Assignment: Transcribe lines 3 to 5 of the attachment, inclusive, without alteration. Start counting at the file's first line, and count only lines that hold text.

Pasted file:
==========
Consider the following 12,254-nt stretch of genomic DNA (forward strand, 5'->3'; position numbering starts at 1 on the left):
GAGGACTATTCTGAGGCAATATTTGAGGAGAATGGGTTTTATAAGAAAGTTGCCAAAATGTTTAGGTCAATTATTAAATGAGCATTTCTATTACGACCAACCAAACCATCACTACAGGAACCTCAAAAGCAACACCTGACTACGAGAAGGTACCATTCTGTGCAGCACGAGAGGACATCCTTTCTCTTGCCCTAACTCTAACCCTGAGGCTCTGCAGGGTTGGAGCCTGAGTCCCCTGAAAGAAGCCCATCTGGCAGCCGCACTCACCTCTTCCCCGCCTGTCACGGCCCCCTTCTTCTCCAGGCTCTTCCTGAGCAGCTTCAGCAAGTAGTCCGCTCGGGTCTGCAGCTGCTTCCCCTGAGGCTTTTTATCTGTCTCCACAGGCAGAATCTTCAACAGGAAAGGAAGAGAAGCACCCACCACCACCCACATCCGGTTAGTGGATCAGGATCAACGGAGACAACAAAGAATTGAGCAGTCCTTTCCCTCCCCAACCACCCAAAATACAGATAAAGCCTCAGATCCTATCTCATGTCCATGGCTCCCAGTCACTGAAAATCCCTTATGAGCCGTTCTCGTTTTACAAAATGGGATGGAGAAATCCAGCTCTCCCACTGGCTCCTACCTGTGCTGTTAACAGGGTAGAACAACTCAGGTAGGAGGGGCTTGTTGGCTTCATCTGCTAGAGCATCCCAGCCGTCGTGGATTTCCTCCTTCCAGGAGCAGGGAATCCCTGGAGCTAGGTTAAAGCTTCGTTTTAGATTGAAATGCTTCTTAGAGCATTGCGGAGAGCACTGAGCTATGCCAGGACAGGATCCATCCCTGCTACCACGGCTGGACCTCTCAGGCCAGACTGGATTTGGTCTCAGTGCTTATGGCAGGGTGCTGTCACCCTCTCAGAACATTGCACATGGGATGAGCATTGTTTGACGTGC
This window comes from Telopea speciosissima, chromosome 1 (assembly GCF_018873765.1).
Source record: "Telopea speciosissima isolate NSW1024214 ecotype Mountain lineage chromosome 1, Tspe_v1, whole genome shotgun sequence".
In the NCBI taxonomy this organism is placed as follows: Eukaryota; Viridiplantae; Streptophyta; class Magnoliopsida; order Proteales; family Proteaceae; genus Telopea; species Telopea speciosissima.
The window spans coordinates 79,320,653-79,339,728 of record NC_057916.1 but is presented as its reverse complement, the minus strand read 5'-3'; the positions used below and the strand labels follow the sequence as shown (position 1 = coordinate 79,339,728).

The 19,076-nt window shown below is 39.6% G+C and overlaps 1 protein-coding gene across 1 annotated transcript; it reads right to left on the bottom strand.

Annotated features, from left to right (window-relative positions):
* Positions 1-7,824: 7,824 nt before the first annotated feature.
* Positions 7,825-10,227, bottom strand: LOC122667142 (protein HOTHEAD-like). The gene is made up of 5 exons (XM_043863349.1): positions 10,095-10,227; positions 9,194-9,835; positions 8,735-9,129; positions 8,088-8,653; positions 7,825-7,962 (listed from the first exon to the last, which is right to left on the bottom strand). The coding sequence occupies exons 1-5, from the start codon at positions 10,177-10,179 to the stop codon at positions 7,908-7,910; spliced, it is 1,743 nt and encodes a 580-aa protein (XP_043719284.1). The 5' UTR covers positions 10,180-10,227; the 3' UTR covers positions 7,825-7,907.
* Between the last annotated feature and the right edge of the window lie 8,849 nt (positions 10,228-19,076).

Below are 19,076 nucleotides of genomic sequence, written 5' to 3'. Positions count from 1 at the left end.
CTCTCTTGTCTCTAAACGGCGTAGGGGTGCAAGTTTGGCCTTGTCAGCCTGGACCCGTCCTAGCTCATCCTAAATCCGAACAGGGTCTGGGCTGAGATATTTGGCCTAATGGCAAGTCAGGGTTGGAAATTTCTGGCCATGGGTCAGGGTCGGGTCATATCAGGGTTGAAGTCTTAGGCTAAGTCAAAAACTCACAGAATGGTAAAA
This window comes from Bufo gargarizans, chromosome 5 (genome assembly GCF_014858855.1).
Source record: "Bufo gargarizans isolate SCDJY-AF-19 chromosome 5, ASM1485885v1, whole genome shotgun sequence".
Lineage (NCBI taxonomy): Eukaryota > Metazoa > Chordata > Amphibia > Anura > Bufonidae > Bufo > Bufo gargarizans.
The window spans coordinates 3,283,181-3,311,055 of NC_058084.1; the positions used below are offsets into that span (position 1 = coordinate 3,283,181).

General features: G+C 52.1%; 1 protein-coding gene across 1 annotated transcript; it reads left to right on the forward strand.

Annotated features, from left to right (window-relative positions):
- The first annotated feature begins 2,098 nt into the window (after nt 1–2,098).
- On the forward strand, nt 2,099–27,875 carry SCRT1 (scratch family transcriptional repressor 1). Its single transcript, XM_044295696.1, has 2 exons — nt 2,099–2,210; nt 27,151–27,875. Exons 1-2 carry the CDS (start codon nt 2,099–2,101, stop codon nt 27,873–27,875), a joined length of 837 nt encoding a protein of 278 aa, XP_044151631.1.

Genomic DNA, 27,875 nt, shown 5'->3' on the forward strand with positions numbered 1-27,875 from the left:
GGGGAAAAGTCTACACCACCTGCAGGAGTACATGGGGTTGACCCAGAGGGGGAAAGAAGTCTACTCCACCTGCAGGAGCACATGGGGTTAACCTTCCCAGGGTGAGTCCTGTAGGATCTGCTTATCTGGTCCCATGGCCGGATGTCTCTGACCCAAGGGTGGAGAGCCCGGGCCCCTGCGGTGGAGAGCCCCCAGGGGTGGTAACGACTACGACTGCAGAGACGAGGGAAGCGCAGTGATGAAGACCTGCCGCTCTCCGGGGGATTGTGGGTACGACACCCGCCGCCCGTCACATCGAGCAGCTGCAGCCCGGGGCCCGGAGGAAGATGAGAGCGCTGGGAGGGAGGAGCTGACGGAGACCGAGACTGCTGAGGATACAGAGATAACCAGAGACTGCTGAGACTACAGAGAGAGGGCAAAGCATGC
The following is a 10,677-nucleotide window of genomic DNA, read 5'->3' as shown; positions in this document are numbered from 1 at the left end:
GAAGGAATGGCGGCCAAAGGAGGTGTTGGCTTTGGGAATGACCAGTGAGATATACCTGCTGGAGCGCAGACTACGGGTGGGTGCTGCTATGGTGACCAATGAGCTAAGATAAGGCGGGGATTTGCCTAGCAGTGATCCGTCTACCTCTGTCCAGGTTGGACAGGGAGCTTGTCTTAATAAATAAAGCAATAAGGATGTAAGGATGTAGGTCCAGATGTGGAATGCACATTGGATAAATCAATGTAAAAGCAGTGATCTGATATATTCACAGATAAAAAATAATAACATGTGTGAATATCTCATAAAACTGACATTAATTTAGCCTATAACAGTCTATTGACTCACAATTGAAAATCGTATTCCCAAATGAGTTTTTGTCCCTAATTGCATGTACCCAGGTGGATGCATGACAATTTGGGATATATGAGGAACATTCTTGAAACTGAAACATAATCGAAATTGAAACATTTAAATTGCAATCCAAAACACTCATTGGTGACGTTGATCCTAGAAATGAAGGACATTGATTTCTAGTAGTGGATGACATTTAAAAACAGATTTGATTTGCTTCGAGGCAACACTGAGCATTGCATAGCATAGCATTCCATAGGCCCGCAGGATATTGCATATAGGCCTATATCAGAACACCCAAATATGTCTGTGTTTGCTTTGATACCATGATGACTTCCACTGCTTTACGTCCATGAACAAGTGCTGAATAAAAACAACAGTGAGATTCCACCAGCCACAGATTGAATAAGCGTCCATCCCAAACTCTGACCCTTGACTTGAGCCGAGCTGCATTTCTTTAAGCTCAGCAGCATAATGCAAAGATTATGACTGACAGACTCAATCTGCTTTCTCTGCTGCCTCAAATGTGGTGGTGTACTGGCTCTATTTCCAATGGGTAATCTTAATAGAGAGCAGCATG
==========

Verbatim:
This window comes from Telopea speciosissima, chromosome 1 (assembly GCF_018873765.1).
Source record: "Telopea speciosissima isolate NSW1024214 ecotype Mountain lineage chromosome 1, Tspe_v1, whole genome shotgun sequence".
In the NCBI taxonomy this organism is placed as follows: Eukaryota; Viridiplantae; Streptophyta; class Magnoliopsida; order Proteales; family Proteaceae; genus Telopea; species Telopea speciosissima.